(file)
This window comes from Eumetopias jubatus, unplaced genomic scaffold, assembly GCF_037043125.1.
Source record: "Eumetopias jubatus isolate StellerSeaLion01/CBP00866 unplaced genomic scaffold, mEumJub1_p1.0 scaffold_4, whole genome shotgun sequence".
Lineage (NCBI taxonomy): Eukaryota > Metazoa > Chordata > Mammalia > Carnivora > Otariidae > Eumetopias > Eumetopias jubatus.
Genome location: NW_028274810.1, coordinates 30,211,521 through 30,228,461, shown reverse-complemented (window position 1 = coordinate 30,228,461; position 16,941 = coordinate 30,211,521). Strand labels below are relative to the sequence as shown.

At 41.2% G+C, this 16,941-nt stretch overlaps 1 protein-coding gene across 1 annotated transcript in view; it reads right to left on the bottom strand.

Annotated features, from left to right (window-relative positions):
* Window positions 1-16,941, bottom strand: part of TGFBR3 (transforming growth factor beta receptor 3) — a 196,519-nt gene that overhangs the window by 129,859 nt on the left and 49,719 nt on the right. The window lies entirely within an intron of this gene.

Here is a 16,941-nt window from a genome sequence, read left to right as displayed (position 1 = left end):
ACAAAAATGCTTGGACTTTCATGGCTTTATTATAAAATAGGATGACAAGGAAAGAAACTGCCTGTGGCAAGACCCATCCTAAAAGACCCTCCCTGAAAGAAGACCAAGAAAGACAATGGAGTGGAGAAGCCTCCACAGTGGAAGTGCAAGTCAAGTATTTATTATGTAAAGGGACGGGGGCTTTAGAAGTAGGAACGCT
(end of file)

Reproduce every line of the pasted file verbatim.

This window comes from Eumetopias jubatus, unplaced genomic scaffold, assembly GCF_037043125.1.
Source record: "Eumetopias jubatus isolate StellerSeaLion01/CBP00866 unplaced genomic scaffold, mEumJub1_p1.0 scaffold_4, whole genome shotgun sequence".
Lineage (NCBI taxonomy): Eukaryota > Metazoa > Chordata > Mammalia > Carnivora > Otariidae > Eumetopias > Eumetopias jubatus.
Genome location: NW_028274810.1, coordinates 30,211,521 through 30,228,461, shown reverse-complemented (window position 1 = coordinate 30,228,461; position 16,941 = coordinate 30,211,521). Strand labels below are relative to the sequence as shown.

At 41.2% G+C, this 16,941-nt stretch overlaps 1 protein-coding gene across 1 annotated transcript in view; it reads right to left on the bottom strand.

Annotated features, from left to right (window-relative positions):
* Window positions 1-16,941, bottom strand: part of TGFBR3 (transforming growth factor beta receptor 3) — a 196,519-nt gene that overhangs the window by 129,859 nt on the left and 49,719 nt on the right. The window lies entirely within an intron of this gene.

Here is a 16,941-nt window from a genome sequence, read left to right as displayed (position 1 = left end):
ACAAAAATGCTTGGACTTTCATGGCTTTATTATAAAATAGGATGACAAGGAAAGAAACTGCCTGTGGCAAGACCCATCCTAAAAGACCCTCCCTGAAAGAAGACCAAGAAAGACAATGGAGTGGAGAAGCCTCCACAGTGGAAGTGCAAGTCAAGTATTTATTATGTAAAGGGACGGGGGCTTTAGAAGTAGGAACGCT